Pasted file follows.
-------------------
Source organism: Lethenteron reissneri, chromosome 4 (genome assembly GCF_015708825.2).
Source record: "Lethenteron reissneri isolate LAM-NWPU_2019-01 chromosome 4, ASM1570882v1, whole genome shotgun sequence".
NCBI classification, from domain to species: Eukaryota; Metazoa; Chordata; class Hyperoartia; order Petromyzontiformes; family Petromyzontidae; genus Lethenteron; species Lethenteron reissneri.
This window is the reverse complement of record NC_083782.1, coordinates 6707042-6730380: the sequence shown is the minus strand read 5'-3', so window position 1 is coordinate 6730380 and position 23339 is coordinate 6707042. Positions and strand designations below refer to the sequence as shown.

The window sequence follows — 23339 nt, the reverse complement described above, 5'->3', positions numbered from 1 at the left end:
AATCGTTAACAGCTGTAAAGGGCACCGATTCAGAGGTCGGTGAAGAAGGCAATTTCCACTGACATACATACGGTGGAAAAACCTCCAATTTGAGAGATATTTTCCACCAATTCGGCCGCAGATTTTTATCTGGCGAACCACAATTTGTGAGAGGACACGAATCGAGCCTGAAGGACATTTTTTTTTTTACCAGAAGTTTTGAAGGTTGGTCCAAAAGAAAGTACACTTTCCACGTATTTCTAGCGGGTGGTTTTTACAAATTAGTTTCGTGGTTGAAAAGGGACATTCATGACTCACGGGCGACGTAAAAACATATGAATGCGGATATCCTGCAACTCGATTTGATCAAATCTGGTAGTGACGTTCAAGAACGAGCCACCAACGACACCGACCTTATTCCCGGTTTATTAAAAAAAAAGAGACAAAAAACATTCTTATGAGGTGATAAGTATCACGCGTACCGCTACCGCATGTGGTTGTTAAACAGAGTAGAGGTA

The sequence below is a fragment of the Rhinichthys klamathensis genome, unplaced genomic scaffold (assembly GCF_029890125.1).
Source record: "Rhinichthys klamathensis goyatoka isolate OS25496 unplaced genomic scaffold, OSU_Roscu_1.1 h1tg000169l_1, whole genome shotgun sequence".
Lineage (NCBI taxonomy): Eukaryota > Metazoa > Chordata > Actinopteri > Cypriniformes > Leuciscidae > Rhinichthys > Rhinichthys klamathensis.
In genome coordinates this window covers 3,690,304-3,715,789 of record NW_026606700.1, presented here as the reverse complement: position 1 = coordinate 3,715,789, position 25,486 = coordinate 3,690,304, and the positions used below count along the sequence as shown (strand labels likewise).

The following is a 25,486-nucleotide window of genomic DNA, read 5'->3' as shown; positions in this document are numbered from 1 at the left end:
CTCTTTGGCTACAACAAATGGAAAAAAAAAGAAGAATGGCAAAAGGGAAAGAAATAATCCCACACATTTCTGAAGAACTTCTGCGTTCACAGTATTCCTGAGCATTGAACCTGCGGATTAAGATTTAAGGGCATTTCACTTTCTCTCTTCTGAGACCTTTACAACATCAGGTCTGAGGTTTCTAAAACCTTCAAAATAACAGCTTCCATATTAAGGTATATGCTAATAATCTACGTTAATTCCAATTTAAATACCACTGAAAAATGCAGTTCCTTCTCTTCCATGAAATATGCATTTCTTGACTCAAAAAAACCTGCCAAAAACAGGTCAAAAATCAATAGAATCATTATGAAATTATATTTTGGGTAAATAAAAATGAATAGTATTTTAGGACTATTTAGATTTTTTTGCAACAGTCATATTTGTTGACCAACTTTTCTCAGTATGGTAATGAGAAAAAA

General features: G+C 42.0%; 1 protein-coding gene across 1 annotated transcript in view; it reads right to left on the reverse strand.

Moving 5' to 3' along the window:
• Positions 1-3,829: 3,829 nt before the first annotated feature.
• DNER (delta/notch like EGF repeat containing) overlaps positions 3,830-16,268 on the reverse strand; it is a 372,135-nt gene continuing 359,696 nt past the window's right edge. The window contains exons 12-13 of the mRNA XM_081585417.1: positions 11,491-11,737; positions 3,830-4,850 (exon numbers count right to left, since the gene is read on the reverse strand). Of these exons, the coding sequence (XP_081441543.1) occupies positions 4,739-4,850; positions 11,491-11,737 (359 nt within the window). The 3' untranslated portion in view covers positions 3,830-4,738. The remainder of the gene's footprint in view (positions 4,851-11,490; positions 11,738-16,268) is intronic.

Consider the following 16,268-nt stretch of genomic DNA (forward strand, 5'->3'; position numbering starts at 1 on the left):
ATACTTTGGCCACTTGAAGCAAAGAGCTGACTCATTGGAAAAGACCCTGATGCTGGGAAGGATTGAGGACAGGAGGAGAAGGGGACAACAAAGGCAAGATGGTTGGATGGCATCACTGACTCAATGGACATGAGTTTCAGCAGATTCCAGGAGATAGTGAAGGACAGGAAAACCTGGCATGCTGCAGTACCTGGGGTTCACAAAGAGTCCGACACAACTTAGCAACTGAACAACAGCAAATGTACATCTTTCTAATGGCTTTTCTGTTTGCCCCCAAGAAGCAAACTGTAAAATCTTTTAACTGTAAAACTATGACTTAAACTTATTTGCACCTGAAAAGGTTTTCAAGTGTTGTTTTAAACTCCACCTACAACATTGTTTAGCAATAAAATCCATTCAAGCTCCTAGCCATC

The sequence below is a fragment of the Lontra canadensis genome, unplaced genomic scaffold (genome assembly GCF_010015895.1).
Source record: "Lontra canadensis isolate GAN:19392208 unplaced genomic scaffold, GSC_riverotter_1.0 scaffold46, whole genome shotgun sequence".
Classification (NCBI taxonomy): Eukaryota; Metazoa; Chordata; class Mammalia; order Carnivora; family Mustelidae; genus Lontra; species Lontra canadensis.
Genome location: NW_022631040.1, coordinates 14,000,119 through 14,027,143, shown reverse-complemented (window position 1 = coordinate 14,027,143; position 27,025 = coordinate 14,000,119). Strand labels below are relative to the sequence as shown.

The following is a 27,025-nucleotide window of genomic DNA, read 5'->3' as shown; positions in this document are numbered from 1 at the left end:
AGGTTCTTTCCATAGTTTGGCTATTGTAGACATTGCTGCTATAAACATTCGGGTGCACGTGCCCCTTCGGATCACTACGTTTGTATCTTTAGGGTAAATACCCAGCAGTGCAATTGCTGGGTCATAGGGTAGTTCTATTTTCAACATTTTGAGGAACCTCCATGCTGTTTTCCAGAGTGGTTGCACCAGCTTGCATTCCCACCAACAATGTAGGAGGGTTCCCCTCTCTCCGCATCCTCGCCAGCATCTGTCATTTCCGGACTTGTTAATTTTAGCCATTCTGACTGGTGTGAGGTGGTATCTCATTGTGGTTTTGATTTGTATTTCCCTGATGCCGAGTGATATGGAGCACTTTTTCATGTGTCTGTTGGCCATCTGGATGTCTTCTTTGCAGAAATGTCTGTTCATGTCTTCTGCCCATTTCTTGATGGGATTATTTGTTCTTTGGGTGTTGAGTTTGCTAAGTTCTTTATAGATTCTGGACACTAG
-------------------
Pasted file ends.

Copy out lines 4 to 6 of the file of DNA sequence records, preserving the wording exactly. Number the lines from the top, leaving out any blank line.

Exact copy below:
This window is the reverse complement of record NC_083782.1, coordinates 6707042-6730380: the sequence shown is the minus strand read 5'-3', so window position 1 is coordinate 6730380 and position 23339 is coordinate 6707042. Positions and strand designations below refer to the sequence as shown.

The window sequence follows — 23339 nt, the reverse complement described above, 5'->3', positions numbered from 1 at the left end:
AATCGTTAACAGCTGTAAAGGGCACCGATTCAGAGGTCGGTGAAGAAGGCAATTTCCACTGACATACATACGGTGGAAAAACCTCCAATTTGAGAGATATTTTCCACCAATTCGGCCGCAGATTTTTATCTGGCGAACCACAATTTGTGAGAGGACACGAATCGAGCCTGAAGGACATTTTTTTTTTTACCAGAAGTTTTGAAGGTTGGTCCAAAAGAAAGTACACTTTCCACGTATTTCTAGCGGGTGGTTTTTACAAATTAGTTTCGTGGTTGAAAAGGGACATTCATGACTCACGGGCGACGTAAAAACATATGAATGCGGATATCCTGCAACTCGATTTGATCAAATCTGGTAGTGACGTTCAAGAACGAGCCACCAACGACACCGACCTTATTCCCGGTTTATTAAAAAAAAAGAGACAAAAAACATTCTTATGAGGTGATAAGTATCACGCGTACCGCTACCGCATGTGGTTGTTAAACAGAGTAGAGGTA